the dadaism art movement was launched in zurich almost a century ago and ever since there has been a kick-ass mindset that's a common denominator in swiss art. there's been quite a number of swiss artists who have created art that intentionally defies any restrictive context and that sometimes even borders on sabotage and anarchism. this tendency is highy surprising to say the least as switzerland has an international image as a safe haven and meticulously organized nation. apparently it's lulled into a sense of security that somehow channels the subversive exclusively to the domain of art. in 2006 swiss writer daniel de roulet gained international attention for his novel a sunday in the mountains. it tells the story of a stirring confession to an arson attack on the chalet of german publisher axel springer some 30 years after it took place.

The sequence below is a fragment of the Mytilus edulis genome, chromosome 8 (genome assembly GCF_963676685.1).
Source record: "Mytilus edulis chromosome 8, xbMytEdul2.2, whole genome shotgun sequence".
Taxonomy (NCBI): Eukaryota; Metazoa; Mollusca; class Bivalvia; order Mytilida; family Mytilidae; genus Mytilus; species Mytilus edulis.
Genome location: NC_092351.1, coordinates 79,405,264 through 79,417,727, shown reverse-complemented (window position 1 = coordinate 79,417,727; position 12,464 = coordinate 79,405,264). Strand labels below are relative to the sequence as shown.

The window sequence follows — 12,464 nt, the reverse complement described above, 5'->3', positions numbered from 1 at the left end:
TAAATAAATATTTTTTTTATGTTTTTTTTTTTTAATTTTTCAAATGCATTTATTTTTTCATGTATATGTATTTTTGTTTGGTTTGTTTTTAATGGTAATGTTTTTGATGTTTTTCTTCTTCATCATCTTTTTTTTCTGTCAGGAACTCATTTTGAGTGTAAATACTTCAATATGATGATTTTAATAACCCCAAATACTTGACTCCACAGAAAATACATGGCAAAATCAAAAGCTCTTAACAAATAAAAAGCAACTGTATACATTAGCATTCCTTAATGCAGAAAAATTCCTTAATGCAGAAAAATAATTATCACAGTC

the novel draws a perfect picture of a swiss love story in the 1970s that culminates with a terrorist attack. curated by gianni jetzer, an eponymous exhibition is currently held at the swiss insitute in new york that's more or less inspired by the book's multi-layered content. it opens with jean tinguely’s early land art piece study for the end of the world no. 2 . set in the total isolation of the desert outside las vegas, yet carried out in front of nbc television cameras, the artist blew up a whole apparatus with quite an impact. one artist that really crossed the line was werner sauber. after finalizing his first movie the lonely wanderer  in 1968, went underground to fight capitalism. acting as a sympathizer of the notorious rote armee fraktion, he was killed in a gunfight with a police officer. this group exhibition seems to hint that switzerland still has a badass side, sustained by a contemporary generation of swiss artists that continue using revolutionary ideas, sabotage, or simply explosives as vehicles in their work [on through aug 25]. location: 18 wooster street [soho].